TAIPEI - Semiconductor foundry bellwether TSMC (台積電) yesterday announced a comprehensive ultra-low power consumption technology platform designed to cater to the varied applications of the emerging Internet of Things (IoT) and wearable devices markets.
The technology platform is based on the company's existing 0.18-micron extremely low leakage (0.18eLL), 90-nanometer ultra low leakage (90uLL) nodes, and 16-nanometer FinFET technology, as well as 55-, 40- and 28-nanometer ultra-low power fabrication technology that are capable of processing speeds of up to 1.2 GHz. Radio frequency and embedded flash memory capabilities are available in configurations ranging from 0.18-micron to 40-nanometer, meeting device requirements calling for wireless connectivity at smaller form factors.
The company noted that as with its full array of ultra-low power consumption processes ranging from 0.18-micron to 16-nanometer FinFET, the technology platform stands up to the innumerable applications in the fledgling IoT and wearable devices markets.
According to the company, the technology factor is capable of delivering lower operating voltages by 20 to 30 per cent for devices during both stand-by and active usage, which translates to marked increases in battery life by two to 10 times, an especially important trait when much smaller batteries and form factors are demanded in IoT and wearable applications.
"Bringing such a wide spectrum of offerings to the emerging markets of IoT and wearables demonstrates TSMC's technology leadership and commitment to bringing great value to our customers in the form of ultra-low power consumption and ubiquitous connectivity offerings," said company President and Co-CEO Mark Liu (劉德音).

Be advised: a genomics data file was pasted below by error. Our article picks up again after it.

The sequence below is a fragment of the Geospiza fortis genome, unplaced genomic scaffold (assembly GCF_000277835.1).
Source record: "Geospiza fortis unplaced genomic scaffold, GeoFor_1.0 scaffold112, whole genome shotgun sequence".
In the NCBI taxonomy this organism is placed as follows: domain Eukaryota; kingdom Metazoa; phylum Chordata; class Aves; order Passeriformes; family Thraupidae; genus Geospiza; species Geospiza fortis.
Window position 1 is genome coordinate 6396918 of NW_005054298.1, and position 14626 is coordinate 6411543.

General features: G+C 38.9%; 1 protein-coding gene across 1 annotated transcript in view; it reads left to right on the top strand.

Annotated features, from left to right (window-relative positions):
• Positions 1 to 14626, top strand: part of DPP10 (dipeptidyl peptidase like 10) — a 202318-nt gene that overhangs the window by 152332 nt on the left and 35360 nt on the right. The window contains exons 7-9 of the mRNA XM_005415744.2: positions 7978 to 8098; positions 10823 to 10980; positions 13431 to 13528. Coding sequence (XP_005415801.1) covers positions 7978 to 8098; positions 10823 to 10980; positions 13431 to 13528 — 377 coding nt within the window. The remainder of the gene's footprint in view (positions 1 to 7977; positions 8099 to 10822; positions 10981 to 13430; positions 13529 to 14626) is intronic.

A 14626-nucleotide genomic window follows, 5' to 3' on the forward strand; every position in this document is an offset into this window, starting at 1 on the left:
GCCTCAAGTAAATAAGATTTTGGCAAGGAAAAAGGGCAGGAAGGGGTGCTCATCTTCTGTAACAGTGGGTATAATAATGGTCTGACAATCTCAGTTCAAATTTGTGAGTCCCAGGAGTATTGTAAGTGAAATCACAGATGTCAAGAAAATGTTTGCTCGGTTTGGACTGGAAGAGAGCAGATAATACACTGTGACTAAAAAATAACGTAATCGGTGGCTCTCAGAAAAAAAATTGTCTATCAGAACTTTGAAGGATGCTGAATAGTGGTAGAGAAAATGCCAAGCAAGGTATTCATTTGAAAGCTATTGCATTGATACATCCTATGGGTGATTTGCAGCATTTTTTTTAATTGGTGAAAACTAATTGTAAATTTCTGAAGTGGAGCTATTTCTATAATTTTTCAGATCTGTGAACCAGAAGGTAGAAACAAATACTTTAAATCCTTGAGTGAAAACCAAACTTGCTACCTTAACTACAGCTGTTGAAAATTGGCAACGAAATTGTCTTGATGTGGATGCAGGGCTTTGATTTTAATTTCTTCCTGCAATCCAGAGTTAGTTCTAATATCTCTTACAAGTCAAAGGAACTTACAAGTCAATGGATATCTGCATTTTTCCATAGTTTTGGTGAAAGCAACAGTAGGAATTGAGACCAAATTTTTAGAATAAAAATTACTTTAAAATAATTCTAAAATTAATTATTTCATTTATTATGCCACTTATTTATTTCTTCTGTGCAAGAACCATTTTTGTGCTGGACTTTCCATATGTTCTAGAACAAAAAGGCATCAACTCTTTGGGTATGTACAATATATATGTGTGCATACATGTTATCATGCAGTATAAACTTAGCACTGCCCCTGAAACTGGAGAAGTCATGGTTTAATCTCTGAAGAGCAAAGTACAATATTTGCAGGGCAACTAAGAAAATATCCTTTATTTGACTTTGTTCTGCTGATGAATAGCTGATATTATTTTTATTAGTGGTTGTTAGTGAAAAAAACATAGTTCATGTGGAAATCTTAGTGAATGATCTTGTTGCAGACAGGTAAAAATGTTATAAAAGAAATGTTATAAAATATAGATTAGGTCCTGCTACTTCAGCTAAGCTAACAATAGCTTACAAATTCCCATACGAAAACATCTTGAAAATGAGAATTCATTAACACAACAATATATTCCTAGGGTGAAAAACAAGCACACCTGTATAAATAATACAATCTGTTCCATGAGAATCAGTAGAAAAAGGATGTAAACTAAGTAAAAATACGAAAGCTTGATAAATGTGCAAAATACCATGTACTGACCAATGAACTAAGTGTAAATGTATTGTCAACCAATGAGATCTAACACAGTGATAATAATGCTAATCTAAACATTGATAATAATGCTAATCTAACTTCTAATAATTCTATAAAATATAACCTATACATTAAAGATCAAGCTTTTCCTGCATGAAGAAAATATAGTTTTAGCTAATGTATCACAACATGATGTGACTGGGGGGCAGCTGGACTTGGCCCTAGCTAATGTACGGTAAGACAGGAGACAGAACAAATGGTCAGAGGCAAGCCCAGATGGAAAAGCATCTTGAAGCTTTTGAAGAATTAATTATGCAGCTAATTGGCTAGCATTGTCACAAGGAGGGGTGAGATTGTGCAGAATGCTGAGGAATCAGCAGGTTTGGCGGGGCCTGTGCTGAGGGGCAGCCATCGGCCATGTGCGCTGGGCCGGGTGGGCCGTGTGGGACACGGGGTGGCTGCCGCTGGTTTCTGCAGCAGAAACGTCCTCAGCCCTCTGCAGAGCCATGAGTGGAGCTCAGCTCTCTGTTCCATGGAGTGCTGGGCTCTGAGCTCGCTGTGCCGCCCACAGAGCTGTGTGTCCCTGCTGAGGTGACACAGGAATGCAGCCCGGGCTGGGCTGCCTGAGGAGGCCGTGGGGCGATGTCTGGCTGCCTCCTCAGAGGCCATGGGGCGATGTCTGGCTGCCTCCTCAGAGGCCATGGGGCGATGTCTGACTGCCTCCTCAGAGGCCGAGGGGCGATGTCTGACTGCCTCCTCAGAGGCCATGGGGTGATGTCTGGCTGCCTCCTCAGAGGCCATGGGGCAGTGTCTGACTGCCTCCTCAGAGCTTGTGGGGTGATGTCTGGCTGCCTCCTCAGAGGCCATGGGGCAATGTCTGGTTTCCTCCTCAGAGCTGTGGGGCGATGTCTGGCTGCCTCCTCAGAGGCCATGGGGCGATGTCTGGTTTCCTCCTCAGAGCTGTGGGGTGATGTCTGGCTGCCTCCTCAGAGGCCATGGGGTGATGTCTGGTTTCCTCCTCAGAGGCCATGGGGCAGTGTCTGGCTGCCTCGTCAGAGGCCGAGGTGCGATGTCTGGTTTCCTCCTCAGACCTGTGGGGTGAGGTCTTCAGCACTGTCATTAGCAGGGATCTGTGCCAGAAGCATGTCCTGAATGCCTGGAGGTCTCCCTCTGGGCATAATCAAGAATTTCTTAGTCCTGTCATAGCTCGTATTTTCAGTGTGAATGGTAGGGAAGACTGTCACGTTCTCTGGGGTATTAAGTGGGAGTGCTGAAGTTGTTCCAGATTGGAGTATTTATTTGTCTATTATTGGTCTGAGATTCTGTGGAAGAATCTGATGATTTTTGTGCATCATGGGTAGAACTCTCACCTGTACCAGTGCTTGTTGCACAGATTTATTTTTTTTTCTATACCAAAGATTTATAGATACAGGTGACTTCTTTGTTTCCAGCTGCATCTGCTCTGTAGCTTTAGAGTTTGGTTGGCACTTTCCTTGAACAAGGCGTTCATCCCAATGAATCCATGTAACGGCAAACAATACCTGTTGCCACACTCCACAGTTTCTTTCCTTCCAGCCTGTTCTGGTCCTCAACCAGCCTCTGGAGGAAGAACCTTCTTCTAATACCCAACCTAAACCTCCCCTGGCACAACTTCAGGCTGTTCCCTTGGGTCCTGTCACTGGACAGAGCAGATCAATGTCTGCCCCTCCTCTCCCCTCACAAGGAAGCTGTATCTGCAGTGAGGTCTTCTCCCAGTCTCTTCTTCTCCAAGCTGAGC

Intel's Outreach into China-based Rivals 'worrying'
Meanwhile, as TSMC gears up for a stellar fourth quarter, a report published by Goldman Sachs stated that prospects for the foundry bellwether as well as MediaTek (聯發科) are poised to be challenged by Intel's plans to acquire a 20-per cent stake in China-based Tsinghua Unigroup, a Chinese state-owned company administered by Tsinghua University that includes Spreadtrum Communications (展訊) and RDA Microelectronics, two rivaling fabless semiconductor companies.
Reports indicate that the move is designed to expand the adoption of Intel-based mobile devices, and jointly develop Intel's X86 architecture and communication solutions for smartphones.
According to the institutional investor, Tsinghua Unigroup is poised to produce early results in the X86 architecture in the first half of next year, and the company is poised to commit US$5 billion for Spreadtrum Communication's research and development efforts for the next five years.
Tsinghua Unigroup is also expected to halt initial public offering plans for both Spreadtrum and RDA Microelectronics.
Most notably, the report suggest that with the marked surge in research funding, efforts by MediaTek may be eclipsed by its China-based rivals as they accelerate progress toward releasing 4G mobile device chips.